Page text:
On Saturday, I went to a matinee showing of the black and white silent film, Lilac Time, released in 1928, starring Colleen Moore and Gary Cooper. This was a one-time showing at Chicago's Music Box Theater, complete with a live organ accompanist and the star's granddaughter in the audience. The film is set in the French countryside during World War I and begins as a slapstick comedy, but soon turns to romance, then action, then tragedy.
Colleen Moore, lighting up the screen, plays a young French woman whose quiet country life is changed when the war begins and the British army sets up an airbase on her farm. She befriends the group of pilots and falls in love with one, all the while praying for their safe return flights every day.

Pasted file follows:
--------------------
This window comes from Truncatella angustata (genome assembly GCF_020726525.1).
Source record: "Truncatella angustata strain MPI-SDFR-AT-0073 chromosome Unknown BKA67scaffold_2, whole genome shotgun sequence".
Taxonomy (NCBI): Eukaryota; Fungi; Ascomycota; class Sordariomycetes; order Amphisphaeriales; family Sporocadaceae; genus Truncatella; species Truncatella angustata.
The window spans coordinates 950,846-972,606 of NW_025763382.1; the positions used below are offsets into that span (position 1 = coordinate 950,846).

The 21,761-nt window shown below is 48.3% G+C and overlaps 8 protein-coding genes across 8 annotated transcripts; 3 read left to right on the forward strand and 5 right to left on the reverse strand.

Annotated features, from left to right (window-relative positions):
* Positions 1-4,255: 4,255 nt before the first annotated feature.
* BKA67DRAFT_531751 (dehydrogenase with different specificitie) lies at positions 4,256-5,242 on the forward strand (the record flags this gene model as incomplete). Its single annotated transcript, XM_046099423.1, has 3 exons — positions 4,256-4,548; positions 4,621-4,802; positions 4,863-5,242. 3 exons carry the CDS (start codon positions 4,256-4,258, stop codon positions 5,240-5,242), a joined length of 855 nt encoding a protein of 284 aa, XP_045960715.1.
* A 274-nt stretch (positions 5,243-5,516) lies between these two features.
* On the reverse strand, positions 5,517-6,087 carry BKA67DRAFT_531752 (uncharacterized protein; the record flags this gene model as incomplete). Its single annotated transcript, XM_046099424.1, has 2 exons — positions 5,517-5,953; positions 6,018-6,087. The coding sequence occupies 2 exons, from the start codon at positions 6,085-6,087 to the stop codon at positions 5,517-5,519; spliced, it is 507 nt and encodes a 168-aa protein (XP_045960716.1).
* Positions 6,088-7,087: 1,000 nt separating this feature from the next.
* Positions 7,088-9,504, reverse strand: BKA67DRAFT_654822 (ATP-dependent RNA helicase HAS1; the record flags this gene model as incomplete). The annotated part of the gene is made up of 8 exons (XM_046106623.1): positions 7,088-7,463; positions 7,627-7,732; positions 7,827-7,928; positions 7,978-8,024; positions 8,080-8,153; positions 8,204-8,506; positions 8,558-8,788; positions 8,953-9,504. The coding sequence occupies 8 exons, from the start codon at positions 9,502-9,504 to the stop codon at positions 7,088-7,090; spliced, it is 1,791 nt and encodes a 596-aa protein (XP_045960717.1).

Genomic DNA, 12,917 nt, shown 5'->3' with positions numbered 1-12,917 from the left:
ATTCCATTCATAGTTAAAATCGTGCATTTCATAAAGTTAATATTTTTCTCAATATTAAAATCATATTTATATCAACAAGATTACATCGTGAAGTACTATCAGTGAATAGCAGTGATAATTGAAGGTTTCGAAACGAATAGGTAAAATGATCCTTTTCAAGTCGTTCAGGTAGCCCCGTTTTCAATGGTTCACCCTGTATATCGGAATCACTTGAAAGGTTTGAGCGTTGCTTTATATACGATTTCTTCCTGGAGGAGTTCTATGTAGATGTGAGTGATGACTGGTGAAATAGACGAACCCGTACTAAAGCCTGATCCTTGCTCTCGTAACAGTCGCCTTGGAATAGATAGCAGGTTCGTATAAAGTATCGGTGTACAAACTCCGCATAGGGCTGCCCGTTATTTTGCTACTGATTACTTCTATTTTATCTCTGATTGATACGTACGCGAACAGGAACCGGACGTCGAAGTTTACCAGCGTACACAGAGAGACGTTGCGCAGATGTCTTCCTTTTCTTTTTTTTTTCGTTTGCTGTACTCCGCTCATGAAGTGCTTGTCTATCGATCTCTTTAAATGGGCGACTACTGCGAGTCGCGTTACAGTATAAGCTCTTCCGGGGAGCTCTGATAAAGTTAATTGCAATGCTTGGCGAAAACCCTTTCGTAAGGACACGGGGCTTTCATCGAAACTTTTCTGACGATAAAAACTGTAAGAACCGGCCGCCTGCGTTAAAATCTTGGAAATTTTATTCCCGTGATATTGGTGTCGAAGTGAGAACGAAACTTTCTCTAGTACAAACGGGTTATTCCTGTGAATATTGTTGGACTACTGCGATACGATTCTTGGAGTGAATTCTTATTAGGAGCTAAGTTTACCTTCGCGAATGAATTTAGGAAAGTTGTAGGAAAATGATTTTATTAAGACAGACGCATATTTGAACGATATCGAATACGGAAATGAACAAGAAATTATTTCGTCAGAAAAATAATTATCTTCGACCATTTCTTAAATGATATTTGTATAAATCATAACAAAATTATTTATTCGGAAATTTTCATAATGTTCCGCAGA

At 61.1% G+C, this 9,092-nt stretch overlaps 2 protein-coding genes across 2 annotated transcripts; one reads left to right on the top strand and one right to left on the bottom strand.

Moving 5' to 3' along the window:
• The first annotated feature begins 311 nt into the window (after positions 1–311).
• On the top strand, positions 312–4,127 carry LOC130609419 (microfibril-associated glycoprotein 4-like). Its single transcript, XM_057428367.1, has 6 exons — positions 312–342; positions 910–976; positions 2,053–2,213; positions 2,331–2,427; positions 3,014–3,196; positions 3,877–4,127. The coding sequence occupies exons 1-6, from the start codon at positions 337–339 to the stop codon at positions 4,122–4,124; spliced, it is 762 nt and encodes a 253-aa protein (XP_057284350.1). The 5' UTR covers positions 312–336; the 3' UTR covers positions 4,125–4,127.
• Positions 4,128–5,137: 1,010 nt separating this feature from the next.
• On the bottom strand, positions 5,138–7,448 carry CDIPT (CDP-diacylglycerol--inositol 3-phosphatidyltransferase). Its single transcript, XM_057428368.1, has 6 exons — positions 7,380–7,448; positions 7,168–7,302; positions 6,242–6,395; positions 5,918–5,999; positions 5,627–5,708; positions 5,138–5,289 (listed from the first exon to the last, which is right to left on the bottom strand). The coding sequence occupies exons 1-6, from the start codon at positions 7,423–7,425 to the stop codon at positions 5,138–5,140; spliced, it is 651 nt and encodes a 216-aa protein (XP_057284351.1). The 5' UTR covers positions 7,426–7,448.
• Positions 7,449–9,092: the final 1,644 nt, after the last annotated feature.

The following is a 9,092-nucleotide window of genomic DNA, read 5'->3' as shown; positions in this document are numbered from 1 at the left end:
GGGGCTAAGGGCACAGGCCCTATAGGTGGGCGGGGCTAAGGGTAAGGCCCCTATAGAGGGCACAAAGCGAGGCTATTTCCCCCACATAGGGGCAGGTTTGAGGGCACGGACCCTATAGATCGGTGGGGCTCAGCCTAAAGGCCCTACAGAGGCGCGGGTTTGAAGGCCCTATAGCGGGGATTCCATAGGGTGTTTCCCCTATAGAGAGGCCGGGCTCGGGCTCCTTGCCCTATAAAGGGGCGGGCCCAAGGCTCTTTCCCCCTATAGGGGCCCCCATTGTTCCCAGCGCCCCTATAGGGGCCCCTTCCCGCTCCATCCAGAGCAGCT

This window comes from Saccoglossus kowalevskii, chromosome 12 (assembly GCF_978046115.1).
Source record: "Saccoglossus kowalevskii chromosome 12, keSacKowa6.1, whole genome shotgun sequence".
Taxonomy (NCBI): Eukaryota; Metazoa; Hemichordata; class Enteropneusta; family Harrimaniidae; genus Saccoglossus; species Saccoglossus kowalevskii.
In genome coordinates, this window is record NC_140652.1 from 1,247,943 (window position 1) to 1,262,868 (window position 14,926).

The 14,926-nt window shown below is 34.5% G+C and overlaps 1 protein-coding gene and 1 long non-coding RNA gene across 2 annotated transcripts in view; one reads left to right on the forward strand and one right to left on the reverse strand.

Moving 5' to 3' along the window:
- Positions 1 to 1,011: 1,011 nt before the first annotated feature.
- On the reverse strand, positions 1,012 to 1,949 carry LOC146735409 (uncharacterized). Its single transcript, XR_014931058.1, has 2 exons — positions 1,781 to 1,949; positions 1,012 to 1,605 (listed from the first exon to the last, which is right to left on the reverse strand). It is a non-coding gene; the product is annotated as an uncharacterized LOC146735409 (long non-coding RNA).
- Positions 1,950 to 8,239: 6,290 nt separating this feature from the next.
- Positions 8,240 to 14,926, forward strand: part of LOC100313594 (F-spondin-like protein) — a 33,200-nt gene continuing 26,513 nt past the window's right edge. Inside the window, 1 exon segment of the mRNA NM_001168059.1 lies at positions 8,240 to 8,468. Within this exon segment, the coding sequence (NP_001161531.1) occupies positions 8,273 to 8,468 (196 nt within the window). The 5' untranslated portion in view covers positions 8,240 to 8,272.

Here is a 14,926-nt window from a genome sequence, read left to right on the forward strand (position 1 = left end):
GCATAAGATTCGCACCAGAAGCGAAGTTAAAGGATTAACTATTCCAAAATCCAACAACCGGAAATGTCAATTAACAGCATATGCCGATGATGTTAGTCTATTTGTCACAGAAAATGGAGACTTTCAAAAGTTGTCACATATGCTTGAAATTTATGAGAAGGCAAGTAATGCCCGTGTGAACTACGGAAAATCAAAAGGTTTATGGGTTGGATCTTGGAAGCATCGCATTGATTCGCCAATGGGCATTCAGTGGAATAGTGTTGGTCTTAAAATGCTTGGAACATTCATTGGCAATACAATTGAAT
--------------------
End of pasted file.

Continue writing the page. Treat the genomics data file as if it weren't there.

Lilac Time completely swept me away, so much that I shed tears over a dying German soldier. Thinking of the film in hindsight, I barely remember that there were no spoken words or sound effects. What stands out to me are the story and the characters. Although the technological development allowing for the creation of movies with sound was an overall improvement, there is unique beauty in films created within the strict limits of no sound, no color.
The Music Box shows silent films with organ accompanist occasionally and I plan to be there every time. Also, this week they are screening my favorite movie of all time, Les Enfants Du Paradis. I need to clear out four hours from my schedule and grab some popcorn.
I will end this with the beautiful song that was recorded and released with the film, Jeannine, I Dream of Lilac Time by John McCormick (Jeannine is the name of Colleen Moore's character).